The NCAA is conducting an “ongoing, pending investigation” into Baylor University in the wake of a sexual assault scandal that led to the firing of football coach Art Briles and the departure of the school president, the school’s lawyers confirmed in a federal court filing.
Baylor officials acknowledged the investigation while asking a judge to protect the school’s communications with the NCAA from attorneys for several women who have sued the nation’s largest Baptist university.
Baylor contends the school must maintain the confidentiality of the NCAA’s investigation process, though the school could turn over some information to plaintiffs’ attorneys who make specific requests. Providing all communications with the NCAA, including what documents it had requested and who had been interviewed, could compromise the investigation, Baylor’s lawyers argued.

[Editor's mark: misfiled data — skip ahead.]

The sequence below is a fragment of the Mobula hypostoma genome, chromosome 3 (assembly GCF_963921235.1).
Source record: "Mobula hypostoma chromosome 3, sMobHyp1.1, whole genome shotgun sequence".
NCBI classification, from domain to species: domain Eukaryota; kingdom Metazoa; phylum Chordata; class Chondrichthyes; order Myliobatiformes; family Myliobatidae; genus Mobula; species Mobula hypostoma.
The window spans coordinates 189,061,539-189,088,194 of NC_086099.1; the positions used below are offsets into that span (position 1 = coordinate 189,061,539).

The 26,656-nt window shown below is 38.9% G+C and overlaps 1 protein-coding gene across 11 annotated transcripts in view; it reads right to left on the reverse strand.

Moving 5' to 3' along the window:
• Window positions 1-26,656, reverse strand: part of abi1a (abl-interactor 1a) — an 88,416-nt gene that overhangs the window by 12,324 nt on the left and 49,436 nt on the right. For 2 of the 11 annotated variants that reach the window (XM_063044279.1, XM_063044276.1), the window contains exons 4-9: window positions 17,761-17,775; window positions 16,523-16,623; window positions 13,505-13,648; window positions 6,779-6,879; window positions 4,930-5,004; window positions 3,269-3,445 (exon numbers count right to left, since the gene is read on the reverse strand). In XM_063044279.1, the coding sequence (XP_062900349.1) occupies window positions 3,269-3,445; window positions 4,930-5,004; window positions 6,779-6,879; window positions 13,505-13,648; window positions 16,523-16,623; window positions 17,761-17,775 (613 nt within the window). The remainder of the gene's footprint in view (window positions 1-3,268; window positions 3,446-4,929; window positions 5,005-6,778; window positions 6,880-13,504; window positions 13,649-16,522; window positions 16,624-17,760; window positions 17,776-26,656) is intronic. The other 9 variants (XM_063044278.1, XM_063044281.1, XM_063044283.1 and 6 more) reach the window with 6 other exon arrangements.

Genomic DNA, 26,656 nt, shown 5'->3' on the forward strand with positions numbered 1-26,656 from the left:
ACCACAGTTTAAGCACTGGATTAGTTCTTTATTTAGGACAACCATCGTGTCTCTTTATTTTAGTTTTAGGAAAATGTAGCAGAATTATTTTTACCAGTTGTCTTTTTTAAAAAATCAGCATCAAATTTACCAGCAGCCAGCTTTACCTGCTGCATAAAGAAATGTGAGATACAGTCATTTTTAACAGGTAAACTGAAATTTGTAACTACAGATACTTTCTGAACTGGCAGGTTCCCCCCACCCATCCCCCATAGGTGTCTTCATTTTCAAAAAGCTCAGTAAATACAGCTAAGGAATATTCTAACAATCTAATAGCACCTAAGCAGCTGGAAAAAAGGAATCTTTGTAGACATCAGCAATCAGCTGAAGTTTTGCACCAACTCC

Baylor officials declined further comment Monday. New school President Linda Livingstone took her post on June 1.
ESPN reported in May that the NCAA had conducted interviews with Baylor officials, former employees and survivors, but that the school hadn’t been given a formal notice of investigation. NCAA officials did not immediately respond to a request for comment from The Associated Press.
Baylor anticipated NCAA action in May 2016 when it announced the findings of an internal investigation into sexual assaults and said that Briles had been fired and President Ken Starr, who later resigned, had been demoted. At the time, Baylor said it had hired outside counsel and contacted the NCAA about possible infractions, but did not elaborate.
Baylor has been engulfed by the scandal for more than a year as more than a dozen women have filed lawsuits alleging the school or mishandled or ignored their rape claims against football players and other students for years. The school is also facing several federal civil rights investigations and a state criminal investigation.
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